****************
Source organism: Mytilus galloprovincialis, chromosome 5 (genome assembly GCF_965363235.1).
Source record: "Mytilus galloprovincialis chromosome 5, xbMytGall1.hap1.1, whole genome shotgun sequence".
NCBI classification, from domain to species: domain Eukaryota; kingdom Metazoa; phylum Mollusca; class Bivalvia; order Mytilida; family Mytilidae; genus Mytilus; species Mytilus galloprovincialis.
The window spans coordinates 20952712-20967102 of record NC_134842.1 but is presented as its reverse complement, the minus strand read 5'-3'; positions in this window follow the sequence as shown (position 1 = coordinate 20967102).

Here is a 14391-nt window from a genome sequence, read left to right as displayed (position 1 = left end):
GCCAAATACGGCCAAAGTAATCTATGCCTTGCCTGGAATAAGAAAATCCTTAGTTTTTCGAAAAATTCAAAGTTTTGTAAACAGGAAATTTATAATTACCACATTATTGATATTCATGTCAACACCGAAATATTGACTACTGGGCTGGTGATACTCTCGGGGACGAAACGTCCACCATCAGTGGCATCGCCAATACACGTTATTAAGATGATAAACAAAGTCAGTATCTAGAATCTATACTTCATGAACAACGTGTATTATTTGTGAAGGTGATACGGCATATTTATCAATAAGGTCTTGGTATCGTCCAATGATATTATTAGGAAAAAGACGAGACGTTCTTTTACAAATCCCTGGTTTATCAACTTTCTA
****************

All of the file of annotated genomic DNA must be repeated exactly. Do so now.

Source organism: Mytilus galloprovincialis, chromosome 5 (genome assembly GCF_965363235.1).
Source record: "Mytilus galloprovincialis chromosome 5, xbMytGall1.hap1.1, whole genome shotgun sequence".
NCBI classification, from domain to species: domain Eukaryota; kingdom Metazoa; phylum Mollusca; class Bivalvia; order Mytilida; family Mytilidae; genus Mytilus; species Mytilus galloprovincialis.
The window spans coordinates 20952712-20967102 of record NC_134842.1 but is presented as its reverse complement, the minus strand read 5'-3'; positions in this window follow the sequence as shown (position 1 = coordinate 20967102).

Here is a 14391-nt window from a genome sequence, read left to right as displayed (position 1 = left end):
GCCAAATACGGCCAAAGTAATCTATGCCTTGCCTGGAATAAGAAAATCCTTAGTTTTTCGAAAAATTCAAAGTTTTGTAAACAGGAAATTTATAATTACCACATTATTGATATTCATGTCAACACCGAAATATTGACTACTGGGCTGGTGATACTCTCGGGGACGAAACGTCCACCATCAGTGGCATCGCCAATACACGTTATTAAGATGATAAACAAAGTCAGTATCTAGAATCTATACTTCATGAACAACGTGTATTATTTGTGAAGGTGATACGGCATATTTATCAATAAGGTCTTGGTATCGTCCAATGATATTATTAGGAAAAAGACGAGACGTTCTTTTACAAATCCCTGGTTTATCAACTTTCTA